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A person in a store slipping an item into his pocket
Notice warning shoplifters of prosecution in Subang Parade, Malaysia

Shoplifting, shop theft, retail theft, or retail fraud is the theft of goods from a retail establishment during business hours, typically by concealing a store item on one's person, in pockets, under clothes or in a bag, and leaving the store without paying. With clothing, shoplifters may put on items from the store and leave the store wearing the clothes. The terms shoplifting and shoplifter are not usually defined in law. The crime of shoplifting generally falls under the legal classification of larceny. Shoplifting is distinct from burglary (theft by breaking into a closed store), robbery (stealing by threatening or engaging in violent behavior), or armed robbery (stealing by using a weapon). In the retail industry, the word shrinkage (or shrink) can be used to refer to merchandise lost by shoplifting, but the word also includes loss by other means, such as waste, uninsured damage to products and theft by store employees.

Shoplifters range from amateurs acting on impulse, to career criminals who habitually engage in shoplifting as a form of income. Career criminals may use several individuals to shoplift, with some participants distracting store employees while another participant steals items. Amateurs typically steal products for personal use, while career criminals generally steal items to resell them in the underground economy. Other forms of shoplifting include swapping price labels of different items, return fraud, or consuming food and drink at a grocery store without paying for it. Commonly shoplifted items are those with a high price in proportion to their size, such as disposable razor blades, electronic devices, vitamins, alcoholic beverages, and cigarettes.

Stores use a number of strategies to reduce shoplifting, including storing small, expensive items in locked glass cases; chaining or otherwise attaching items (particularly expensive ones) to shelves or clothes racks; attaching magnetic or radio sensors or dyepacks to items; installing curved mirrors mounted above shelves or video cameras and video monitors, hiring plainclothes store detectives and security guards, and banning the bringing in of backpacks or other bags. Some stores have security guards at the exit, who search backpacks and bags and check receipts. Stores also combat shoplifting by training employees how to detect potential shoplifters.

The first documented shoplifting started to take place in 16th century London. By the early 19th century, shoplifting was believed to be primarily a female activity. In the 1960s, shoplifting began to be redefined again, this time as a political act. Researchers divide shoplifters into two categories: boosters (professionals who resell what they steal), and snitches (amateurs who steal for their personal use).[1]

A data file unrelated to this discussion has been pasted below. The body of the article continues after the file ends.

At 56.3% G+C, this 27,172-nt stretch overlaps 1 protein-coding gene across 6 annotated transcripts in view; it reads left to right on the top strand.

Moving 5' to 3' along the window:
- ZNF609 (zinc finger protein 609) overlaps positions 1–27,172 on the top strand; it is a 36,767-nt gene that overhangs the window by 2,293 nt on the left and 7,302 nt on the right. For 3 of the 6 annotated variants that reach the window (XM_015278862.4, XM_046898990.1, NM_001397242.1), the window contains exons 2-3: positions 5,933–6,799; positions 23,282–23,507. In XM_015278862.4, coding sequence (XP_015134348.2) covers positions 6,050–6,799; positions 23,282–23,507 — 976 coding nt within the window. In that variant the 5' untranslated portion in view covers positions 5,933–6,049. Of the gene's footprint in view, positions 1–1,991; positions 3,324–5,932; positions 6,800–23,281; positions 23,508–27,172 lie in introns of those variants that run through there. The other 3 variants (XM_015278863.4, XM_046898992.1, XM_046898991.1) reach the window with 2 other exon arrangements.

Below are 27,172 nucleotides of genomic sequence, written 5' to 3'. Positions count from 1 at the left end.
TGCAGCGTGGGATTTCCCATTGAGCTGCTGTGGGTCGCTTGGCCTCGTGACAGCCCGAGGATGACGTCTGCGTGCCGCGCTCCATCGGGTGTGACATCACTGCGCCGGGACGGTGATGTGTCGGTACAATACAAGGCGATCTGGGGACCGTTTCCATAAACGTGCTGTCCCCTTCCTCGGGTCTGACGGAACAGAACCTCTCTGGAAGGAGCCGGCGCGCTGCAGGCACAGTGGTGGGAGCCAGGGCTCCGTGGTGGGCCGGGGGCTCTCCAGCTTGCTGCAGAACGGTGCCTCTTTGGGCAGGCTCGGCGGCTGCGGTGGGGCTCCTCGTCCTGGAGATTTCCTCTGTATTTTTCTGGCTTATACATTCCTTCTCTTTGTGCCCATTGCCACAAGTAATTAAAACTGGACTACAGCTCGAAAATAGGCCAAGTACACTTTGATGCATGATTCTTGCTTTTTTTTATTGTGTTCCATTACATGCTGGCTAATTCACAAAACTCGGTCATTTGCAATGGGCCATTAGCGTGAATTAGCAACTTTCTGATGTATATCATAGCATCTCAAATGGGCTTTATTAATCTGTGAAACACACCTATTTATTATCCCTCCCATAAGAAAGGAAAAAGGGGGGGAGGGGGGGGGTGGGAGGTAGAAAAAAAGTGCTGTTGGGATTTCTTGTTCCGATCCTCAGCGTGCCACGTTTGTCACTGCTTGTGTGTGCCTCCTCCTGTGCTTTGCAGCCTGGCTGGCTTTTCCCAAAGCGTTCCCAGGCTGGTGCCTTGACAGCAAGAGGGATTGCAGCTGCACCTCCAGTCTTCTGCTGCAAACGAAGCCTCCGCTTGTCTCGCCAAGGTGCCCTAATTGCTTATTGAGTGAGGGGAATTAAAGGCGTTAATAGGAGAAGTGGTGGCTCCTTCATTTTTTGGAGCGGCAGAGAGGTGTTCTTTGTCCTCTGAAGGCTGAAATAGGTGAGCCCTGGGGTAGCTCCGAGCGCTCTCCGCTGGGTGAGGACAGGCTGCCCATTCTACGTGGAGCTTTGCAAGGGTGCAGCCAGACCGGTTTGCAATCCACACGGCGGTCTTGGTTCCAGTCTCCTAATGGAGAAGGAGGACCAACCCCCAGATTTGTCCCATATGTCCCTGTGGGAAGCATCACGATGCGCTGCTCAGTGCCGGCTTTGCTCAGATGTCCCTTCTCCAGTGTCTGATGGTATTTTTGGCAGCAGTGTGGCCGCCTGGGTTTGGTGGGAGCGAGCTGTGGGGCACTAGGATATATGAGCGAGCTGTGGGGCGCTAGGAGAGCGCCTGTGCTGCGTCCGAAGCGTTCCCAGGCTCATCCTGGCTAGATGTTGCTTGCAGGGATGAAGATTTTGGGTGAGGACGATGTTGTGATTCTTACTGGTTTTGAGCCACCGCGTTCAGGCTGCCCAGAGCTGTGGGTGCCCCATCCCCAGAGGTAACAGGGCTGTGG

Shoplifting is the act of knowingly taking goods from an establishment in which they are displayed for sale, without paying for them. Shoplifting usually involves concealing items on the person or an accomplice, and leaving the store without paying. However, shoplifting can also include price switching (swapping the price labels of different goods), refund fraud, and "grazing" (eating or sampling a store's goods while in the store). Price switching is now an almost extinct form of shoplifting for two reasons. First, the labels will split apart upon attempted removal, and second, virtually all retail cashiers now scan items at the register, rather than relying on price stickers. Retailers report that shoplifting has a significant effect on their bottom line, stating that about 0.6% of all inventory disappears to shoplifters.[citation needed]

Generally, criminal theft involves taking possession of property illegally. In self-service shops, customers are allowed by the property owner to take physical possession of the property by holding or moving it. This leaves areas of ambiguity that could criminalize some people for simple mistakes, such as accidentally putting a small item in a pocket or forgetting to pay. For this reason penalties for shoplifting are often lower than those for general theft. Few jurisdictions have specific shoplifting legislation with which to differentiate it from other forms of theft, so reduced penalties are usually at a judge's discretion. Most retailers are aware of the serious consequences of making a false arrest, and will only attempt to apprehend a person if their guilt is beyond a reasonable doubt. Depending on local laws, arrests made by anyone other than law enforcement officers may also be illegal.[citation needed]

In England and Wales, theft is defined as "dishonestly appropriate[ing] property belonging to another with the intention of permanently depriving the other of it; and "thief" and "steal" shall be construed accordingly."[2] It is one of the most common crimes.[3] Shoplifting peaks between 3:00 and 4:00 p.m., and is lowest from 6:00 a.m. to 7:00 a.m.[4] In the United States, shoplifting increases during the Christmas season, and arrest rates increase during spring break.[5] Rutgers University criminologist Ronald V. Clarke says shoplifters steal "hot products" that are "CRAVED", an acronym he created that stands for "concealable, removable, available, valuable, enjoyable, and disposable".[6]